In this paper, we focus on a specific component of economically relevant trust, i.e. on what we call ‘institutionally produced generalized trust’, defined as the amount of widespread trust (which is a public good for the economic system as a whole) endogenously and continuously generated by the interaction of two types of private organizations operating in the economy: for-profit firms and nonprofit organizations. Through an evolutionary model with a trust accumulation equation and two replicator equations (capturing the evolution of economic organizations over time) we show that (1) the fixed point where all the four sub-types of private organizations considered in the model are simultaneously present can be attractive only if ‘virtuous’ for-profits (i.e. socially responsible firms) and ‘virtuous’ nonprofits (i.e. actually trustworthy mission-oriented organizations) generate a negative externality on the other organizations of the same type. (2) The fixed point where the level of trust is very low and no socially responsible firms neither trustworthy organizations are present can be attractive; this social configuration interestingly recalls, to some extent, what some prominent social scientists depict as a trend currently occurring in the United States. (3) A socio-economic scenario where four pure population fixed points are simultaneously attractive exists.

Generalized Trust and Sustainable Coexistence between Socially Responsible Firms and Nonprofit Organizations

ZARRI, Luca
2006-01-01

Abstract

In this paper, we focus on a specific component of economically relevant trust, i.e. on what we call ‘institutionally produced generalized trust’, defined as the amount of widespread trust (which is a public good for the economic system as a whole) endogenously and continuously generated by the interaction of two types of private organizations operating in the economy: for-profit firms and nonprofit organizations. Through an evolutionary model with a trust accumulation equation and two replicator equations (capturing the evolution of economic organizations over time) we show that (1) the fixed point where all the four sub-types of private organizations considered in the model are simultaneously present can be attractive only if ‘virtuous’ for-profits (i.e. socially responsible firms) and ‘virtuous’ nonprofits (i.e. actually trustworthy mission-oriented organizations) generate a negative externality on the other organizations of the same type. (2) The fixed point where the level of trust is very low and no socially responsible firms neither trustworthy organizations are present can be attractive; this social configuration interestingly recalls, to some extent, what some prominent social scientists depict as a trend currently occurring in the United States. (3) A socio-economic scenario where four pure population fixed points are simultaneously attractive exists.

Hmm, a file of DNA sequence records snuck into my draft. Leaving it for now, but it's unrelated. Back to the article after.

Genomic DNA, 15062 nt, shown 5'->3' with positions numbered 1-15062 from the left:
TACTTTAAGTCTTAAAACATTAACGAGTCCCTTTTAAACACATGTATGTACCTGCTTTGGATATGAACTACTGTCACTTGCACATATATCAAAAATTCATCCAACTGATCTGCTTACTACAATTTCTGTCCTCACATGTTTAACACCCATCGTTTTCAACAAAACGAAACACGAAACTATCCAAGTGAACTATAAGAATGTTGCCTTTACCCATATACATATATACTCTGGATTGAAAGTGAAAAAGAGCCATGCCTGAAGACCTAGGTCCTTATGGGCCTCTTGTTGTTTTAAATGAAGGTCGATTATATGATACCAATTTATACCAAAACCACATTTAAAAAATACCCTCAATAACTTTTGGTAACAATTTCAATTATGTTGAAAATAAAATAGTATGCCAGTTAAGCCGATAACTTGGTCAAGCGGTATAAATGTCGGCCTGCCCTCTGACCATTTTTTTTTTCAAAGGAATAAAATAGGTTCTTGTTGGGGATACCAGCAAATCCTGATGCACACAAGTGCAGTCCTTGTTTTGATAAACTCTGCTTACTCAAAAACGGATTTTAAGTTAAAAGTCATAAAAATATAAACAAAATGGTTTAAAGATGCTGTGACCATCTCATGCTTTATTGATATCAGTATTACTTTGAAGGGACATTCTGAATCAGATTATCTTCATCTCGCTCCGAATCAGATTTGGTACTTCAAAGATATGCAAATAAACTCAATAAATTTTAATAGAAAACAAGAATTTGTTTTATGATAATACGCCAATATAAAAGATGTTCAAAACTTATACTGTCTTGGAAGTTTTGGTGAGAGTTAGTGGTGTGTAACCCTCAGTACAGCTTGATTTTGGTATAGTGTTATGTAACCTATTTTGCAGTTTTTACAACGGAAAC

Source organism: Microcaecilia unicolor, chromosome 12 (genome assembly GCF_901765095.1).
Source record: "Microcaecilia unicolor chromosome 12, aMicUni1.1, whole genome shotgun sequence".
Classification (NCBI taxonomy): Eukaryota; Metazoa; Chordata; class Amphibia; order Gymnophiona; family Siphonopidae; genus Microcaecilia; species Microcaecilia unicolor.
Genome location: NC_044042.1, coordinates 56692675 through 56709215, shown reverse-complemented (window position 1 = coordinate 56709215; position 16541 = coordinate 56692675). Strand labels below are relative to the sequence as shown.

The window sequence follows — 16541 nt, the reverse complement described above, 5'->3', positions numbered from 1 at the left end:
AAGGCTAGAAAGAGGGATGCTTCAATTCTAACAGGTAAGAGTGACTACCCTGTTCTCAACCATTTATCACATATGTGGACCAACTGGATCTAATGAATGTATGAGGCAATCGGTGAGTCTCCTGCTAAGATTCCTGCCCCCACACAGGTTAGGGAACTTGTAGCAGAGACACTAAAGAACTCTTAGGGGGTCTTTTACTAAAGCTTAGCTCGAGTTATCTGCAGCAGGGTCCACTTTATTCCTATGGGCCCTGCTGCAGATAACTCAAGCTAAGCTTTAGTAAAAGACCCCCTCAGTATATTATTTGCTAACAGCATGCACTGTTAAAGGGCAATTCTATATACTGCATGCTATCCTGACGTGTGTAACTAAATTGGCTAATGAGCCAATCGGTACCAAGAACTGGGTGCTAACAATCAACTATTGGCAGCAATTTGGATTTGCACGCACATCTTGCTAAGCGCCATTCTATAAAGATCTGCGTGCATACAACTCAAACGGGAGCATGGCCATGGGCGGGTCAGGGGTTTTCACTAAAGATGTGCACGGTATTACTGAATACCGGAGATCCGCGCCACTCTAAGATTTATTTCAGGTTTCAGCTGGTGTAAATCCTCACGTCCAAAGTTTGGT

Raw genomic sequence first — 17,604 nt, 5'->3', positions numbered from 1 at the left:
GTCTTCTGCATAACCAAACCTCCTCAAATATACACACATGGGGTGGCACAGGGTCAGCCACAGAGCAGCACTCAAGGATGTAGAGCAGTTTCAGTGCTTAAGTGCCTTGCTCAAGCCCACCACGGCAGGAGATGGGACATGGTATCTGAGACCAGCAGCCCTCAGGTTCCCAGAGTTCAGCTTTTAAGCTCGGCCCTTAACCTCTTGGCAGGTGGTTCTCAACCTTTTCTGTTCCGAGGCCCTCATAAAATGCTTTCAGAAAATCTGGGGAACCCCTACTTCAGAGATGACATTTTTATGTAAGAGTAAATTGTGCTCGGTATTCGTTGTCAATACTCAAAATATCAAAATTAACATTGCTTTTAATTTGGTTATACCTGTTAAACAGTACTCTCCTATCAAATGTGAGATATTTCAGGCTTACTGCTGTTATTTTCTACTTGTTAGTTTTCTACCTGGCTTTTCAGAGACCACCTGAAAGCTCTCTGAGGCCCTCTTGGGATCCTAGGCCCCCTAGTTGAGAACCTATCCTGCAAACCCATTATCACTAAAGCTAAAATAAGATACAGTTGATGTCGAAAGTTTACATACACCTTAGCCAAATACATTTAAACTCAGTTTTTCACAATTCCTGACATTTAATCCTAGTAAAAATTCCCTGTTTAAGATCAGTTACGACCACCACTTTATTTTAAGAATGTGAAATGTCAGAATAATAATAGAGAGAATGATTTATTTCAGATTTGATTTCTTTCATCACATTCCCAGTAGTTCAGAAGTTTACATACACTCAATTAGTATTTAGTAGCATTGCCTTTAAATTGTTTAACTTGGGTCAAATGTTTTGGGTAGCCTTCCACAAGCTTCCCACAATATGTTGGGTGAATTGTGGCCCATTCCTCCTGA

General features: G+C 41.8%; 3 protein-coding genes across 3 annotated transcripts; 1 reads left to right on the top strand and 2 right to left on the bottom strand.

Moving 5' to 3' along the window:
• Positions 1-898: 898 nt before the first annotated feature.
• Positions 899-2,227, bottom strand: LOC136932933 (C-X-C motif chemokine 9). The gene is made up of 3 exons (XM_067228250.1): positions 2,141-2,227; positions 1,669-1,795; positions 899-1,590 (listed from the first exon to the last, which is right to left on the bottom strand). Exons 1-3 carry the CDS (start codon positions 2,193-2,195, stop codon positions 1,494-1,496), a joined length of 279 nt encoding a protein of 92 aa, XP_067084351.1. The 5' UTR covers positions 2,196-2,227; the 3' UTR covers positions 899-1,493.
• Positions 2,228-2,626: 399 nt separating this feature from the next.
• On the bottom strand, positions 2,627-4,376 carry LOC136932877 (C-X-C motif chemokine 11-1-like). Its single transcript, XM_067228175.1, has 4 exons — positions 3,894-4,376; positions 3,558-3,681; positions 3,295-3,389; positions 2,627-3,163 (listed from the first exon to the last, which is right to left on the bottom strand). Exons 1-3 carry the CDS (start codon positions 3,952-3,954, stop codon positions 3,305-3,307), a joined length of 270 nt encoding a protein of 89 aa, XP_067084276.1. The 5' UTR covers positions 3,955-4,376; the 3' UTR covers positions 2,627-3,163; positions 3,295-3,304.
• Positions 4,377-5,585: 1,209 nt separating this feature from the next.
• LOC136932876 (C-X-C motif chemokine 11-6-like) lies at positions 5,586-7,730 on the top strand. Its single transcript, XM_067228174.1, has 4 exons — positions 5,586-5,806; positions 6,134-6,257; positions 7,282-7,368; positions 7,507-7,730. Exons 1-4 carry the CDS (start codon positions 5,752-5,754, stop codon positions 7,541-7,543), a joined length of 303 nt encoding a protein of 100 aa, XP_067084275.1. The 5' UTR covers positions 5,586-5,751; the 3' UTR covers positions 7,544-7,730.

Trust; Market Economies; Nonprofit Organizations
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Utilizza questo identificativo per citare o creare un link a questo documento: https://hdl.handle.net/11562/304595
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